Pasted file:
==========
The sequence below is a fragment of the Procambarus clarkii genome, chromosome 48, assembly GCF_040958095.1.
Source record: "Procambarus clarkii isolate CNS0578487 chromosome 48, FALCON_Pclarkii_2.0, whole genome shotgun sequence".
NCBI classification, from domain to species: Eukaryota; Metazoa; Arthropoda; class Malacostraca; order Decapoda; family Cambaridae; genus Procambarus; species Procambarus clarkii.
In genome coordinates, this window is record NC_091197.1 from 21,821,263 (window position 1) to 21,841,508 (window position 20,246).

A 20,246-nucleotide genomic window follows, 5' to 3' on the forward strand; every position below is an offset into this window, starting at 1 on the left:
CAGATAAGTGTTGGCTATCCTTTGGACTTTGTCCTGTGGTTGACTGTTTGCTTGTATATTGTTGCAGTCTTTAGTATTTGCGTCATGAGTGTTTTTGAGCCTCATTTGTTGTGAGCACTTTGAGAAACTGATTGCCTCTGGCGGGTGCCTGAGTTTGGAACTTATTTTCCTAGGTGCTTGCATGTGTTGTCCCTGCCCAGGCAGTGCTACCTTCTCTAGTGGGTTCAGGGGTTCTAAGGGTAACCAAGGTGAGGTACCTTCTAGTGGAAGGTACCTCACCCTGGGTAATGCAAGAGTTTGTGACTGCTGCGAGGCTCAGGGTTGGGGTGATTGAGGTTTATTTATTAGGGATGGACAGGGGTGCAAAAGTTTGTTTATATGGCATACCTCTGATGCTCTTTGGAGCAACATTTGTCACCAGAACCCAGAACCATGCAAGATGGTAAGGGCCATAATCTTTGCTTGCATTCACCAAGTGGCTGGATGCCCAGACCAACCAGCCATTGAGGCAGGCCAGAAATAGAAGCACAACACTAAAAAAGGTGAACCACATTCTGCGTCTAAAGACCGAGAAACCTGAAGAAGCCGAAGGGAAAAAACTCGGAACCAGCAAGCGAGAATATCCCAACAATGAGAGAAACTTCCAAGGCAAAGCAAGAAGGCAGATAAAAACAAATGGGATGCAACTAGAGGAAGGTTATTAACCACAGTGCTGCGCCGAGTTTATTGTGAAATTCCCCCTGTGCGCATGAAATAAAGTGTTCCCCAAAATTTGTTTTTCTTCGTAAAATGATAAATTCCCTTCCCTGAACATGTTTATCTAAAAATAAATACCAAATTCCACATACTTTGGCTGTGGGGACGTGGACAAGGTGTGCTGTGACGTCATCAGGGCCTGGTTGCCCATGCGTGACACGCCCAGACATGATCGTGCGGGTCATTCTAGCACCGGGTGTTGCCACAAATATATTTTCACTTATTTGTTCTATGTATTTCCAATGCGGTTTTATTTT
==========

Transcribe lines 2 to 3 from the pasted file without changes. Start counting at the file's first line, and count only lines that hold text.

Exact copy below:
Source record: "Procambarus clarkii isolate CNS0578487 chromosome 48, FALCON_Pclarkii_2.0, whole genome shotgun sequence".
NCBI classification, from domain to species: Eukaryota; Metazoa; Arthropoda; class Malacostraca; order Decapoda; family Cambaridae; genus Procambarus; species Procambarus clarkii.